It was a time of crisis, a time of war and social revolt. And it marked the end of an era of innocence for the group of friends who found themselves in the eye of the storm that was the 60's: Vietnam, Haight-Ashbury and the campus peace movement. A time when becoming an adult meant laughing, crying and savoring old friendships.
This loosely structured sequel to "American Graffiti" jumps back and forth in time, chronicling the first film's close-knit bunch of hot-rodding teenagers as they go their separate ways. In 1964, John Milner has changed little and still occupies his time with women and fast cars. In 1965, Terry the Toad, now a soldier, schemes to get out of Vietnam by faking an injury. In 1966, Debbie and Carol join the flower people in San Francisco. In 1967, now-married Steve and Laurie play out a domestic dispute while a riot breaks out at an anti-war rally.
Coming Of Age |
"More American Graffiti" was the sequel to the hugely successful 1973 film, "American Graffiti," writer-director George Lucas's nostalgic look at the '50's. Most of the original cast members reprised their roles for the second film, with the exception of Richard Dreyfuss, who was replaced by Will Seltzer.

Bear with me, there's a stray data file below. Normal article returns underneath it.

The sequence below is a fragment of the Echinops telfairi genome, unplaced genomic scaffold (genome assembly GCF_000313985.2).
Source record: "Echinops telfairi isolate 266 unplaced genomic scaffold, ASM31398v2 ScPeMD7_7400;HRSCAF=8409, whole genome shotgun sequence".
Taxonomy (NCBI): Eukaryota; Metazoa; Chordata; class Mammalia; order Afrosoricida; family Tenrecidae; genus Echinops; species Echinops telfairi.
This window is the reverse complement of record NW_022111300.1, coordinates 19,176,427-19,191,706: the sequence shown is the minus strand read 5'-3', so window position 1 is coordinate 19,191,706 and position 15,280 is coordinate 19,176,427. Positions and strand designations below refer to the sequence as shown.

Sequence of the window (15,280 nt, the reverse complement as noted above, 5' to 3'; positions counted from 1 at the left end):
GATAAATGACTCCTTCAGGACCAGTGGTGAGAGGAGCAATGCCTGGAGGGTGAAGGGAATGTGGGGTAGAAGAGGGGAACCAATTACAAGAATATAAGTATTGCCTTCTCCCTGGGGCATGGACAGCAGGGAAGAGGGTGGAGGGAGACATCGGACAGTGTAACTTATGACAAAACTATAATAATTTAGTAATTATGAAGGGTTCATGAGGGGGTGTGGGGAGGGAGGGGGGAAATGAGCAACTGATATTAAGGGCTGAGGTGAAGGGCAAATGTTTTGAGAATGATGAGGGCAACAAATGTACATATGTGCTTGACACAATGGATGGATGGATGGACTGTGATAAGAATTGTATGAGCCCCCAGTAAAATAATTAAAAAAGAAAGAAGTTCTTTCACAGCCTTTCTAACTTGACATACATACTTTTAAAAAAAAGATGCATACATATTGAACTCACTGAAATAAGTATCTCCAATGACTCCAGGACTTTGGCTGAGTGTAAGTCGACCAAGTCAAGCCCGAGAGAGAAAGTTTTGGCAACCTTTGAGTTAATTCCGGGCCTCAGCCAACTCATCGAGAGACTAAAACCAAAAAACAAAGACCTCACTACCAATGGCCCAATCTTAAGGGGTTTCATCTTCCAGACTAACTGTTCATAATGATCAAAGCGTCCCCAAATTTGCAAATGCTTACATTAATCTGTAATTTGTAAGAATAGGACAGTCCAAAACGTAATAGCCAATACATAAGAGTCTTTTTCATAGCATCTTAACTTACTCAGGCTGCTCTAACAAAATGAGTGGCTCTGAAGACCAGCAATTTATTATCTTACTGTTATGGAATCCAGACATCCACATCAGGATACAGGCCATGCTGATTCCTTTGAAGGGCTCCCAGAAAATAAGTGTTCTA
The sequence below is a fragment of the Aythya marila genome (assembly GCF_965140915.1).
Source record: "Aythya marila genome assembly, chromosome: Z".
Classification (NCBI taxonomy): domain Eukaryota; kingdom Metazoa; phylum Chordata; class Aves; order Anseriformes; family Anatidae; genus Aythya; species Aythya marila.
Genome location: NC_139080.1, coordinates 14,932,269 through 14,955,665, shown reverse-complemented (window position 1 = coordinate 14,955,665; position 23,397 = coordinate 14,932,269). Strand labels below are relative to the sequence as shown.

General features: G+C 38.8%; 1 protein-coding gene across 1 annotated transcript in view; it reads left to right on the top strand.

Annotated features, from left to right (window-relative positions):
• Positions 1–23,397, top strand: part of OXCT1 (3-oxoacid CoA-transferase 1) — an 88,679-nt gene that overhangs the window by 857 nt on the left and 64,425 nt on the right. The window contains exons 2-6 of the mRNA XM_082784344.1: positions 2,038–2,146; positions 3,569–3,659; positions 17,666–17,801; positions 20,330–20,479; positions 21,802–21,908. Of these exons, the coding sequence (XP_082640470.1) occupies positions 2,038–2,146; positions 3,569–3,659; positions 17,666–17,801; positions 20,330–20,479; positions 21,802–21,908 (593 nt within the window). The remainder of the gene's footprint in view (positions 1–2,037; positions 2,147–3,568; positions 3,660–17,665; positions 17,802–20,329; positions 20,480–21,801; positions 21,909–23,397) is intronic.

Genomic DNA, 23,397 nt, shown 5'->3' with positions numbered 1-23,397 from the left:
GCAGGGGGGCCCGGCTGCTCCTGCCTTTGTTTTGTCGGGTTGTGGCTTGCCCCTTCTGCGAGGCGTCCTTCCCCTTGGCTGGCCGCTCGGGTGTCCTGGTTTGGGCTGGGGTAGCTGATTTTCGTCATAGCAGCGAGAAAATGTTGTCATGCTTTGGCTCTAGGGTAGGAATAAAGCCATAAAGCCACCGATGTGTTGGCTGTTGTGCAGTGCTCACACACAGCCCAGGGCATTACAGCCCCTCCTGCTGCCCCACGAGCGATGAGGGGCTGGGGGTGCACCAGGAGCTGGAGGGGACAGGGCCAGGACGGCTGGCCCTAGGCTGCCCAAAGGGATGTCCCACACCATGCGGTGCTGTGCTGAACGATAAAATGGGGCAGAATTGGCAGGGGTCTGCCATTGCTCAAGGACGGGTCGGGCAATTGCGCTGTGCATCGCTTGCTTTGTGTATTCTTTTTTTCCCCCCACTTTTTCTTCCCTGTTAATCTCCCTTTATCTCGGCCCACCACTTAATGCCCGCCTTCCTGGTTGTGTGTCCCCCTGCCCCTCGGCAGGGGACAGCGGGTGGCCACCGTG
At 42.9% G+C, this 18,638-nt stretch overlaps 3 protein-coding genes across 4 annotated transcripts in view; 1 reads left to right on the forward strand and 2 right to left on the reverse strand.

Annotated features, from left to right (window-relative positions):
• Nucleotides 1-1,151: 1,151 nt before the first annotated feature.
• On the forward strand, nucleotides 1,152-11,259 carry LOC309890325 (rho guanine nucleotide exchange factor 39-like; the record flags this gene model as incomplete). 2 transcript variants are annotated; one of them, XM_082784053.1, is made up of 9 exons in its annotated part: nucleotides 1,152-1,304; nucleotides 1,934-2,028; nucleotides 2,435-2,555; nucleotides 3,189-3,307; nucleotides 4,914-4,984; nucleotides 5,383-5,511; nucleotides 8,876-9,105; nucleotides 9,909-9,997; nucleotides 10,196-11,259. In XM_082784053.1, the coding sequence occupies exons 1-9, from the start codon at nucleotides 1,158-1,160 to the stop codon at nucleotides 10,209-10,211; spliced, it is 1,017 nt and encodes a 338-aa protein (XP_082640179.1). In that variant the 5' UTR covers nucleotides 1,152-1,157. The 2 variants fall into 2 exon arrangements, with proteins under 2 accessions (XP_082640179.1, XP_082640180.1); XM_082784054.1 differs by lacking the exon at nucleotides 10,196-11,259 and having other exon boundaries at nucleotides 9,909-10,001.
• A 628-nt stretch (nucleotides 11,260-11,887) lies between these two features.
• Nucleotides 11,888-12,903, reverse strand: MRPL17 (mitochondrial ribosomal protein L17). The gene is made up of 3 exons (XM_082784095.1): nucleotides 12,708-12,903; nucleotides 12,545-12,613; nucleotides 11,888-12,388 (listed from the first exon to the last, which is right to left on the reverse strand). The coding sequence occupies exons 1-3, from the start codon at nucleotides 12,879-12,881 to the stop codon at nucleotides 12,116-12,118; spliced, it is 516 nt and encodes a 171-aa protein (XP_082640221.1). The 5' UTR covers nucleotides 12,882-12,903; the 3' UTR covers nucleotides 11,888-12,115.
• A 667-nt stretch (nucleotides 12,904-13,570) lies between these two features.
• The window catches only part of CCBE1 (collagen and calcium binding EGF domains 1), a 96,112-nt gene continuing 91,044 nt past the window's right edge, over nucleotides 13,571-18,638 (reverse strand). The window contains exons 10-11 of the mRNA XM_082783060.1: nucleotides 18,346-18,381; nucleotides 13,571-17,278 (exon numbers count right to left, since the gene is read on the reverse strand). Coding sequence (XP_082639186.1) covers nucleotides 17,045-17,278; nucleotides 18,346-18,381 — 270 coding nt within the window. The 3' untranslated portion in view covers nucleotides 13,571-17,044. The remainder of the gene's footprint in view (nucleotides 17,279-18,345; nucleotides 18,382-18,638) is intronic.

Filmed in Technicolor. Sound by Dolby.
"More American Graffiti" splits the characters into four groups and depicts their lives on New Year's Eve in four different years. These four separate segments were filmed in four different styles: for 1964 it was a traditional Hollywood style in wide-screen and Technicolor; for the 1965 Vietnam segments it was a grittier, 16mm documentary style; for the 1966 San Francisco it was split-screen and psychedelia; and for 1967 it was glossy and slick, like a television commercial.
Scenes taking place in Vietnam were shot in Central California.